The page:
Has our boyfriend or girlfriend matured enough to have any idea what they might be like as a husband or wife for the next fifty years? Will one or both of us be able to provide for a family financially?Has his or her faith in Jesus been tested enough by trials to be confident it’s real?You may be dreaming about marriage already (I was), but is it realistic that the two of you could marry anytime soon? My advice — take it or leave it — is wait until you can reasonably marry him or her in the next eighteen months. The important part is that you , if God made it clear this was his will and his timing for you.You won’t find eighteen months anywhere in the Bible, and so you should not treat it as God’s law.He wants to show the world where to find happiness through your joy.You don’t need a boyfriend or girlfriend to experience any of God’s dreams for these early years. As each has received a gift, use it to serve one another, as good stewards of God’s varied grace: whoever speaks, as one who speaks oracles of God; whoever serves, as one who serves by the strength that God supplies — in order that in everything God may be glorified through Jesus Christ.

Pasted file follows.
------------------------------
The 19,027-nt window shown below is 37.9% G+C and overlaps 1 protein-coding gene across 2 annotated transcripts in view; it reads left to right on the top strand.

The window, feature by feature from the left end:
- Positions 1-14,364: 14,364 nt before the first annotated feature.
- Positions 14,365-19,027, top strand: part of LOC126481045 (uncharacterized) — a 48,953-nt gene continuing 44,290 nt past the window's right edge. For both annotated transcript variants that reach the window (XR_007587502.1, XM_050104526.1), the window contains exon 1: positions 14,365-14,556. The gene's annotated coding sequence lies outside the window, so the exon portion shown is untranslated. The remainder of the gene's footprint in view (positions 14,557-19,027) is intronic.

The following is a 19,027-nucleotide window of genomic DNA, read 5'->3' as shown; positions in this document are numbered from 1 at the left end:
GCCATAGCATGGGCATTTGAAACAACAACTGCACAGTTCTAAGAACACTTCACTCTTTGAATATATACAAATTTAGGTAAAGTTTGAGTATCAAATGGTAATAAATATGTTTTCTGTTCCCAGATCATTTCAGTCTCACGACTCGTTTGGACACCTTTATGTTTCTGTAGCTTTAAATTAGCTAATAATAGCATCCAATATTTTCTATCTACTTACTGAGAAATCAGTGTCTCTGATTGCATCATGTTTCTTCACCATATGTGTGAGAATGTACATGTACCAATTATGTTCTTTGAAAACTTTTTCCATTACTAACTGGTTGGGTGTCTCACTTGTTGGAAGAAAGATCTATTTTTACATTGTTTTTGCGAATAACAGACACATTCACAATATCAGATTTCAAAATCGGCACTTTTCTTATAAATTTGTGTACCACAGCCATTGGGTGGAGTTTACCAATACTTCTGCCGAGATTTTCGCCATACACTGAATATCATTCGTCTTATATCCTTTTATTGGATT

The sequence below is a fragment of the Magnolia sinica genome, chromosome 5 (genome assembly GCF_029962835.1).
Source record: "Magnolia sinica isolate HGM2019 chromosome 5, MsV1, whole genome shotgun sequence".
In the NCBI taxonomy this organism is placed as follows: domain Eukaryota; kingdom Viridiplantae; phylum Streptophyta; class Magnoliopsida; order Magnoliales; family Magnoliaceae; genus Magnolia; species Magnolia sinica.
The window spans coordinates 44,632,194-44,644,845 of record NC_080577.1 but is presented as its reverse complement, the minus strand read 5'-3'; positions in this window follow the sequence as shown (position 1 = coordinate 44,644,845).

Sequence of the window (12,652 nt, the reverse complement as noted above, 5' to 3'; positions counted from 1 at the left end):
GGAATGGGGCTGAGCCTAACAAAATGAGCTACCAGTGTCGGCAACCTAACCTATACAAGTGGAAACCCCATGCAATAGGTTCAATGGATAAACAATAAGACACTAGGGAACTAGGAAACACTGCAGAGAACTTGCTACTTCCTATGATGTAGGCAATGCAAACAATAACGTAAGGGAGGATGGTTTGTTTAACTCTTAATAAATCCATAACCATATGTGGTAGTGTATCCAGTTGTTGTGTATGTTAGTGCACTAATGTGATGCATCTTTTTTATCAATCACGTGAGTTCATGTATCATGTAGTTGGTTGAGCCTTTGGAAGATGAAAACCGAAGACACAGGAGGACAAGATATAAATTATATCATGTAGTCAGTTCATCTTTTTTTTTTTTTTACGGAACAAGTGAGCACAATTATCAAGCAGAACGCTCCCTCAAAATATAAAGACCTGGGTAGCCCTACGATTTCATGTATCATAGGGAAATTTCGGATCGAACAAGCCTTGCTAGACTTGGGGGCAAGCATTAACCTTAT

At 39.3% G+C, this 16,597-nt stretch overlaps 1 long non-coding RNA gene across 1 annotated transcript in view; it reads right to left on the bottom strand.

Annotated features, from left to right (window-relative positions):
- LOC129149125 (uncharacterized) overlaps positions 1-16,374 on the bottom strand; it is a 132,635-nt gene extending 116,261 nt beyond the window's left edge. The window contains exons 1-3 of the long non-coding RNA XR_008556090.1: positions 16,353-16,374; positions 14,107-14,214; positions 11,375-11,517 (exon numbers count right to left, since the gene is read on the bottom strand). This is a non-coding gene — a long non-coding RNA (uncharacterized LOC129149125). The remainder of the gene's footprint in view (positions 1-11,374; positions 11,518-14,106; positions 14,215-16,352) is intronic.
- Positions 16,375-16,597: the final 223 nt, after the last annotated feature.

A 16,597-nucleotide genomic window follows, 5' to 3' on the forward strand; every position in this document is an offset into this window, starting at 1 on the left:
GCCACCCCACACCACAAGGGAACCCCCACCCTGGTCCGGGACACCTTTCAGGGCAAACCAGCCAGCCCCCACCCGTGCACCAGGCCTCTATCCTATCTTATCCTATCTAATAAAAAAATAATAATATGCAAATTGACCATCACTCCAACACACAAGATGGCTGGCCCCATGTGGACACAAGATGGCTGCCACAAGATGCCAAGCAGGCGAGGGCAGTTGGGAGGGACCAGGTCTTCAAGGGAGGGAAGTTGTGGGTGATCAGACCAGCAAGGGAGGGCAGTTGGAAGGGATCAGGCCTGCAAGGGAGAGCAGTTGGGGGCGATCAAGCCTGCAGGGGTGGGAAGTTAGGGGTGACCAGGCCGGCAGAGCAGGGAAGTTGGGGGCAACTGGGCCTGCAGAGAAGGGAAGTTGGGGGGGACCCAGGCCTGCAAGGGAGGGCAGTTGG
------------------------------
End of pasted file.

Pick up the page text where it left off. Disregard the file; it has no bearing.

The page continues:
We cannot date toward marriage when marriage isn’t even on the radar yet.
A dating couple may feel married at times, but a dating couple is never a married couple.
Understanding the distinctions between the relationships will protect us from all kinds of pain and failure in dating. Romantic intimacy is safest in the context of marriage, and marriage is safest in the context of clarity.
Legally, at least in the United States, we can’t marry until we’re eighteen (except for Nebraska and Mississippi where it’s even older — nineteen and twenty-one, respectively).
Beyond mere age, though, we should have serious questions of maturity and stability.